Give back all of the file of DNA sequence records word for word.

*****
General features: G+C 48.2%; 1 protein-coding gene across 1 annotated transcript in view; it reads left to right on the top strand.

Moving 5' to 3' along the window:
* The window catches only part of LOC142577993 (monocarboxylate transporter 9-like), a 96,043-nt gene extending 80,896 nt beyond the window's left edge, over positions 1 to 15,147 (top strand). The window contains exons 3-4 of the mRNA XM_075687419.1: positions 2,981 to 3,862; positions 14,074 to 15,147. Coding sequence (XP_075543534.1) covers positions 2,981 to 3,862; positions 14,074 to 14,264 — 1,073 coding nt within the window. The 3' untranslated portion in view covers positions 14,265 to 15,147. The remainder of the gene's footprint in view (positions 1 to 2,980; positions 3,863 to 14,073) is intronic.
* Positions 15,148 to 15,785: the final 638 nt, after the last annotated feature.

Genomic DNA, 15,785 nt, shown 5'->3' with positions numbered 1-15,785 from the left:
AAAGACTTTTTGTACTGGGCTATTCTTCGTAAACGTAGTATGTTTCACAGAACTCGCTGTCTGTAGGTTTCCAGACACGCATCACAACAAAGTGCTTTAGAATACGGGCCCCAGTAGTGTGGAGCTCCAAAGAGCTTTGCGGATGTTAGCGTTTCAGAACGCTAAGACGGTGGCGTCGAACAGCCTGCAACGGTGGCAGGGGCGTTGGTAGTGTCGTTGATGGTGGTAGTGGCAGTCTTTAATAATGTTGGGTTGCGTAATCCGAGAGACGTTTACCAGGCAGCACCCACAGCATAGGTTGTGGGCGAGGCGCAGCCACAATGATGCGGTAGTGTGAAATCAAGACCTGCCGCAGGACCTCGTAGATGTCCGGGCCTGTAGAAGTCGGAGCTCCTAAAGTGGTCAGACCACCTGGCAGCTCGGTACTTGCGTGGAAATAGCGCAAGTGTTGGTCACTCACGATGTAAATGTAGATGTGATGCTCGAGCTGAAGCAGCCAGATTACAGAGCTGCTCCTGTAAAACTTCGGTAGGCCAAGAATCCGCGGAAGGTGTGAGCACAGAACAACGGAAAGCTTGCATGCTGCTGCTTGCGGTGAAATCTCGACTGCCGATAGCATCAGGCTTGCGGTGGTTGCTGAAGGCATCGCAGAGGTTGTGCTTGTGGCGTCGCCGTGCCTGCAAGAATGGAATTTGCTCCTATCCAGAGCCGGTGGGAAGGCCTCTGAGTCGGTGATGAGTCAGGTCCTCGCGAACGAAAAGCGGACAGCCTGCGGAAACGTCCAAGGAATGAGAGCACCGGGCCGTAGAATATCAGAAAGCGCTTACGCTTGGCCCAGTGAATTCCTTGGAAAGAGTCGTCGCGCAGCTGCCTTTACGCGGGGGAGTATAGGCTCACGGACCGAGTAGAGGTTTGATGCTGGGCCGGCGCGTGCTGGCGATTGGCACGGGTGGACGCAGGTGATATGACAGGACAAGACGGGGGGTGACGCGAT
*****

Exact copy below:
General features: G+C 48.2%; 1 protein-coding gene across 1 annotated transcript in view; it reads left to right on the top strand.

Moving 5' to 3' along the window:
* The window catches only part of LOC142577993 (monocarboxylate transporter 9-like), a 96,043-nt gene extending 80,896 nt beyond the window's left edge, over positions 1 to 15,147 (top strand). The window contains exons 3-4 of the mRNA XM_075687419.1: positions 2,981 to 3,862; positions 14,074 to 15,147. Coding sequence (XP_075543534.1) covers positions 2,981 to 3,862; positions 14,074 to 14,264 — 1,073 coding nt within the window. The 3' untranslated portion in view covers positions 14,265 to 15,147. The remainder of the gene's footprint in view (positions 1 to 2,980; positions 3,863 to 14,073) is intronic.
* Positions 15,148 to 15,785: the final 638 nt, after the last annotated feature.

Genomic DNA, 15,785 nt, shown 5'->3' with positions numbered 1-15,785 from the left:
AAAGACTTTTTGTACTGGGCTATTCTTCGTAAACGTAGTATGTTTCACAGAACTCGCTGTCTGTAGGTTTCCAGACACGCATCACAACAAAGTGCTTTAGAATACGGGCCCCAGTAGTGTGGAGCTCCAAAGAGCTTTGCGGATGTTAGCGTTTCAGAACGCTAAGACGGTGGCGTCGAACAGCCTGCAACGGTGGCAGGGGCGTTGGTAGTGTCGTTGATGGTGGTAGTGGCAGTCTTTAATAATGTTGGGTTGCGTAATCCGAGAGACGTTTACCAGGCAGCACCCACAGCATAGGTTGTGGGCGAGGCGCAGCCACAATGATGCGGTAGTGTGAAATCAAGACCTGCCGCAGGACCTCGTAGATGTCCGGGCCTGTAGAAGTCGGAGCTCCTAAAGTGGTCAGACCACCTGGCAGCTCGGTACTTGCGTGGAAATAGCGCAAGTGTTGGTCACTCACGATGTAAATGTAGATGTGATGCTCGAGCTGAAGCAGCCAGATTACAGAGCTGCTCCTGTAAAACTTCGGTAGGCCAAGAATCCGCGGAAGGTGTGAGCACAGAACAACGGAAAGCTTGCATGCTGCTGCTTGCGGTGAAATCTCGACTGCCGATAGCATCAGGCTTGCGGTGGTTGCTGAAGGCATCGCAGAGGTTGTGCTTGTGGCGTCGCCGTGCCTGCAAGAATGGAATTTGCTCCTATCCAGAGCCGGTGGGAAGGCCTCTGAGTCGGTGATGAGTCAGGTCCTCGCGAACGAAAAGCGGACAGCCTGCGGAAACGTCCAAGGAATGAGAGCACCGGGCCGTAGAATATCAGAAAGCGCTTACGCTTGGCCCAGTGAATTCCTTGGAAAGAGTCGTCGCGCAGCTGCCTTTACGCGGGGGAGTATAGGCTCACGGACCGAGTAGAGGTTTGATGCTGGGCCGGCGCGTGCTGGCGATTGGCACGGGTGGACGCAGGTGATATGACAGGACAAGACGGGGGGTGACGCGAT